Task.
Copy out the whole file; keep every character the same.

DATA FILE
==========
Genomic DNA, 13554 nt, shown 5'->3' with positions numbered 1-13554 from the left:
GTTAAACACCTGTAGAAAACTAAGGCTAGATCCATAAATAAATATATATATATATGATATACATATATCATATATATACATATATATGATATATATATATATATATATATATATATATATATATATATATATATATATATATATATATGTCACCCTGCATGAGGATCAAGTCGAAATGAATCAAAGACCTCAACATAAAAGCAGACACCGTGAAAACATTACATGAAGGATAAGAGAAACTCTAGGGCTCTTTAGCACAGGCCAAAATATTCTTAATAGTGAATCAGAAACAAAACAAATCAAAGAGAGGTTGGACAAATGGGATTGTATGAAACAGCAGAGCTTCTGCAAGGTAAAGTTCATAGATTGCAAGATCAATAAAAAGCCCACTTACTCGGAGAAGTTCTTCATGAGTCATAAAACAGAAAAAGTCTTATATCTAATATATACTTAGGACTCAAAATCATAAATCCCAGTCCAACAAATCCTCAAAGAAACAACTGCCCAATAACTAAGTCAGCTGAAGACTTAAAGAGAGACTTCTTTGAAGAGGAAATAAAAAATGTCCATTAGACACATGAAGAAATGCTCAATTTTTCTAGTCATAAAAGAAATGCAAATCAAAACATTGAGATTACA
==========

Genomic DNA, 13554 nt, shown 5'->3' with positions numbered 1-13554 from the left:
GTTAAACACCTGTAGAAAACTAAGGCTAGATCCATAAATAAATATATATATATATGATATACATATATCATATATATACATATATATGATATATATATATATATATATATATATATATATATATATATATATATATATATATATATATGTCACCCTGCATGAGGATCAAGTCGAAATGAATCAAAGACCTCAACATAAAAGCAGACACCGTGAAAACATTACATGAAGGATAAGAGAAACTCTAGGGCTCTTTAGCACAGGCCAAAATATTCTTAATAGTGAATCAGAAACAAAACAAATCAAAGAGAGGTTGGACAAATGGGATTGTATGAAACAGCAGAGCTTCTGCAAGGTAAAGTTCATAGATTGCAAGATCAATAAAAAGCCCACTTACTCGGAGAAGTTCTTCATGAGTCATAAAACAGAAAAAGTCTTATATCTAATATATACTTAGGACTCAAAATCATAAATCCCAGTCCAACAAATCCTCAAAGAAACAACTGCCCAATAACTAAGTCAGCTGAAGACTTAAAGAGAGACTTCTTTGAAGAGGAAATAAAAAATGTCCATTAGACACATGAAGAAATGCTCAATTTTTCTAGTCATAAAAGAAATGCAAATCAAAACATTGAGATTACA